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Key Lesson Learned from the Dell Idea Storm

Forrester Research asked members of their North American Consumer Technology Adoption Study (NACTAS) panel to tell them what they like best about the website they visit most. Interestingly, superior content and function were not at the top of their panelist's list.

Instead, they rated ease of finding content and function as the most important attribute of their favorite sites. Text legibility came in a close second, while trust in website security and reliability ended up in third place.

Online consumers value clear navigation, strong text legibility, and high reliability -- but that's not what they usually get. Many sites that Forrester previously evaluated failed tests of how well they help users find, read, and trust content. And when sites serve up a series of flaws in a single scenario, it adds up to a major headache for users.

As an example, consider the focal point of the highest ranked suggestion to improve the user experience on the website. The recently launched Dell Idea Storm forum includes a plea from its customers to "organize the sales pages by need, not product line."

The ensuing customer commentary highlights a common problem with other eCommerce websites -- the company's shopping experience is all about Dell, and not the user. Specifically, their website navigation was built on an architecture that's based upon the internal organizational structure of Dell -- consumer, small business, medium/large business and government/education.

The most obvious flaw in the navigation design is an assumption that people who visit the website must think like a Dell product manager. As an example, if a consumer wants to purchase a notebook computer, Dell assumes that the first thing they will likely do is narrow their selection by "product category" -- as in the Inspiron or XPS Notebooks brand names.

Even if you have purchased a notebook computer before, would Dell brand name be a primary criteria that you use to find the best fit solution to your individual needs? Now, imagine that you are an inexperienced consumer that knows enough about a notebook computer to be dangerous, and you will develop empathy for people's confusion and frustration.

Most computer and many consumer electronics vendor websites were initially designed with the most experienced consumer in mind -- the gadget geek that has the same affinity for technology specifications and feature lists that their product manager peers apparently appreciate with such passion. So, why are mainstream consumers still drawn to Dell?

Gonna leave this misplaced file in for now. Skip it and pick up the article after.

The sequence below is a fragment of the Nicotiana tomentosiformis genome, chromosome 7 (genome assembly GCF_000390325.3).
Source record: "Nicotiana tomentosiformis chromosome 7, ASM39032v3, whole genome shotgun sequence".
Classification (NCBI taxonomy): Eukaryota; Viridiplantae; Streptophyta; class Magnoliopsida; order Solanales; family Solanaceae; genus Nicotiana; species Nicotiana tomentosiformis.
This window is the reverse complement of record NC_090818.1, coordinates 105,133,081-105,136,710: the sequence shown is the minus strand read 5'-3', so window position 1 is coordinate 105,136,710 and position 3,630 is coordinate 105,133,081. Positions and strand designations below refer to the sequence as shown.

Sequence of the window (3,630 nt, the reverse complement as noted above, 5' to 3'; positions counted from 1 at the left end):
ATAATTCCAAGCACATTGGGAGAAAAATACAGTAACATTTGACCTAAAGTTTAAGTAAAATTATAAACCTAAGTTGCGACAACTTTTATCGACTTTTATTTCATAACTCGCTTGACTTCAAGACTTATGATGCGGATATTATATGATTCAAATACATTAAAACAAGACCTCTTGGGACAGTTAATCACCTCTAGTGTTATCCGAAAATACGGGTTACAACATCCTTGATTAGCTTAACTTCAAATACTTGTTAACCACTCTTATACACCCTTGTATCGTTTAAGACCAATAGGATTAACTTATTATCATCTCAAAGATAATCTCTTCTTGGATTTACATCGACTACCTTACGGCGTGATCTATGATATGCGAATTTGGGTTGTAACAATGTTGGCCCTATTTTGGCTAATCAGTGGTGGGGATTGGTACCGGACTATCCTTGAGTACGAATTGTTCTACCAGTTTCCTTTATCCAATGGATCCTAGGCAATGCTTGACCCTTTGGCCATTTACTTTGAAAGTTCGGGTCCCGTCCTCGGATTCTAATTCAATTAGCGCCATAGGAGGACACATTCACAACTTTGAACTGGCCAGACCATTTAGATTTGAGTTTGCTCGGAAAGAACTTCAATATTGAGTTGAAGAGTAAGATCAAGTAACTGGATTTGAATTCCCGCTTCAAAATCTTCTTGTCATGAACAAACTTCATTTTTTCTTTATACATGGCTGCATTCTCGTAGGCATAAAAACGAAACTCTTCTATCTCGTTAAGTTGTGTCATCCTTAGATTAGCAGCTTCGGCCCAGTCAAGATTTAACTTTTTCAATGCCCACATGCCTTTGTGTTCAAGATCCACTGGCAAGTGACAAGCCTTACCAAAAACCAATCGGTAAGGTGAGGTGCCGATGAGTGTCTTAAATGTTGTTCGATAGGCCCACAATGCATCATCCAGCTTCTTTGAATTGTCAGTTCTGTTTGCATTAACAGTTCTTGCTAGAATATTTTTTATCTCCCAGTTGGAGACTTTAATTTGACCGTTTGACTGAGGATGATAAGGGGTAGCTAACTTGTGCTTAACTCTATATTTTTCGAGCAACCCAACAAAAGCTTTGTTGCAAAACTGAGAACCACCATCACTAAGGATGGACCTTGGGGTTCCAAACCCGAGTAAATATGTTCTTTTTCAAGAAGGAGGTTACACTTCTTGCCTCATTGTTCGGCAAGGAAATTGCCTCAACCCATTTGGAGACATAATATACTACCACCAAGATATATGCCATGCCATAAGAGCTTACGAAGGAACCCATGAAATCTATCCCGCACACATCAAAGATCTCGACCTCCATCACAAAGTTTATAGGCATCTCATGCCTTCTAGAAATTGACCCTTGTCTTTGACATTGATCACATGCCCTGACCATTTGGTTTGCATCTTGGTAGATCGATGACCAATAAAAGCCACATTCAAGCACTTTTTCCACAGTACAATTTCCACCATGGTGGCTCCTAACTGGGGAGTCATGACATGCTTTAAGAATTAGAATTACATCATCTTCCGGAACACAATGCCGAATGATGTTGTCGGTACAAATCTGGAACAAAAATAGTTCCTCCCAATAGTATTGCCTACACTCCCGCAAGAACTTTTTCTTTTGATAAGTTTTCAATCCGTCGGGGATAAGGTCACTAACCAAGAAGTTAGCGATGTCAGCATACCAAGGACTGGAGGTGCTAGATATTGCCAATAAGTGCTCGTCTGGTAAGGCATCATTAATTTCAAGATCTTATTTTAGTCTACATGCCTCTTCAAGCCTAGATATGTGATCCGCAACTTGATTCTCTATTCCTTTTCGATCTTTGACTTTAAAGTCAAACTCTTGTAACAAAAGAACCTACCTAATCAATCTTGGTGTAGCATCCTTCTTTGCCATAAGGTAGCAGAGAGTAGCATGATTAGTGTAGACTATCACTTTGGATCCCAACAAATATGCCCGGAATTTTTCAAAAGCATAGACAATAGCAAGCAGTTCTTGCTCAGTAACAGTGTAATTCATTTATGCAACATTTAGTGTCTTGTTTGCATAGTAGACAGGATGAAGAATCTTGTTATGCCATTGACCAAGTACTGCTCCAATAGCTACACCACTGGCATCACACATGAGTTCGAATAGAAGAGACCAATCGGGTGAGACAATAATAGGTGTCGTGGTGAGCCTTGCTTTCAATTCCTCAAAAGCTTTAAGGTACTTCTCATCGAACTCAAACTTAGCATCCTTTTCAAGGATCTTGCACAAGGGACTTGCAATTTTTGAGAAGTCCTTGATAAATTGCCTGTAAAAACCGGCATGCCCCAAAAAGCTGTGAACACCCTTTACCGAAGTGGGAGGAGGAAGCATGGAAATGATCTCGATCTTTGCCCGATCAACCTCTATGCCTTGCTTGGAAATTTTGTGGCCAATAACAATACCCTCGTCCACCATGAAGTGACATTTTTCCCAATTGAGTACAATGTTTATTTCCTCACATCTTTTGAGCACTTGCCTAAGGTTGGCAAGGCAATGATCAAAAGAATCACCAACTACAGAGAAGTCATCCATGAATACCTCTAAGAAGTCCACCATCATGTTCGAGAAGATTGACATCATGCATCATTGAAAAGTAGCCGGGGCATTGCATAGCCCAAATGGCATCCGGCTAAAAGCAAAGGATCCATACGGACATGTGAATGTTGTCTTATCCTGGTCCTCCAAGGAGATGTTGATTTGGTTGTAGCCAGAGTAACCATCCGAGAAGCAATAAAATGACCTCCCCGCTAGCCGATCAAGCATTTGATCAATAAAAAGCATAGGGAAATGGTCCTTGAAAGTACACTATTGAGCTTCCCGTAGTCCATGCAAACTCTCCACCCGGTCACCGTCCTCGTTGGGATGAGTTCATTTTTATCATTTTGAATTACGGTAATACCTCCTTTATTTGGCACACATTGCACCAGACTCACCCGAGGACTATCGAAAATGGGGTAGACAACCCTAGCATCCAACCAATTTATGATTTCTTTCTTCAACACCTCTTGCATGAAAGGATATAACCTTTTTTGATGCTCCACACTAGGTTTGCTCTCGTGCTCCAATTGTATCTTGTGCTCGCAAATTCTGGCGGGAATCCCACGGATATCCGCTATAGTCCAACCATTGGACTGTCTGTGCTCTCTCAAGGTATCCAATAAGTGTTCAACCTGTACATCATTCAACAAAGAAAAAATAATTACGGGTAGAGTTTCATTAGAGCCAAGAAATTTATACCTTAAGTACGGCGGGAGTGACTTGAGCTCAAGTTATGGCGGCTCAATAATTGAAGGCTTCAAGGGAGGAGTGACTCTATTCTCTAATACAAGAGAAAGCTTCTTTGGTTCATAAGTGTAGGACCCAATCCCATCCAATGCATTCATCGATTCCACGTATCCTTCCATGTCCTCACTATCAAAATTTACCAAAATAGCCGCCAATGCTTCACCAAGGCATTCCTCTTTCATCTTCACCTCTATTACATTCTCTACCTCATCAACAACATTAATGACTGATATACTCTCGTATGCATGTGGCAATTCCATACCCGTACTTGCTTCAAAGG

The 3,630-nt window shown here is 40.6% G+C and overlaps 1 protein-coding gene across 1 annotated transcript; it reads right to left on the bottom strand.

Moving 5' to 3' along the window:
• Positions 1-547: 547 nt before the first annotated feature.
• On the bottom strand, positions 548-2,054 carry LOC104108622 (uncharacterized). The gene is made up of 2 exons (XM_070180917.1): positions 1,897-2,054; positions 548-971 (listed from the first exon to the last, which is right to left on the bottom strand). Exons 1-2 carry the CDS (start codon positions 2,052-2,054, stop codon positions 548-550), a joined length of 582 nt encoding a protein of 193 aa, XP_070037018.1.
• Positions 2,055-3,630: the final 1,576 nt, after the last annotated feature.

Advertising that features compelling messaging like a "Purely You" product customization with plug-and-play simplicity naturally sets consumer expectations that when Dell says "we'll help you build your perfect PC from the ground up" -- they mean to do just that; help them.

The whole notion of "Purely You" implies an awareness and respect for the individual consumer needs -- not just for the purchased product, but also the essential shopping experience that results in a best fit (my actual needs, your best fulfillment). My point: design, usability and consumer segmentation are all intertwined in making a meaningful and personalized experience.

In the bygone era of mass-marketing, the concept of an "average consumer" -- each with virtually identical needs, understanding and skills -- may have made some sense when every potential customer was an early-adopter geek. However, today if you sell a complex product or service to a broad addressable market, then a one-size-fits-all shopping experience is proven to fit nobody in particular.

The geeks certainly aren't happy because all the new 'crap' content and guidance that explains applications are an unwelcome addition to the otherwise pristine features-price-purchase flow that they crave. In contrast, the novice struggles through the semi-intelligible website flow and product text that only masquerades as a customer-centric shopping scenario.

While it may never be practical to design a website that sells complex products in a way that is personalized to the exact needs of every individual customer, you can design a website that is targeted at a logical cluster of segmented customers -- with common values and expectations.

Scenario design and persona profiling is a proven approach to better fit the novice, intermediate and expert consumer experience requirements. Furthermore, empathetic design team leaders who are informed customer advocates, armed with full veto powers, will ensure that every constituent voice is heard, understood and respected in the design process.

If Dell is to decisively move beyond its current 15 percent share of sales from the global consumer marketplace it's surely going to start with a bold goal, but then that objective must quickly produce a clear and meaningful point of competitive differentiation.

Customers have offered some actionable suggestions for improvement via Dell Idea Storm, and made it very apparent that incremental tweaks to the existing navigation model is unlikely to deliver any breakthrough results. The key lesson-learned is pivotal to Dell's future success.

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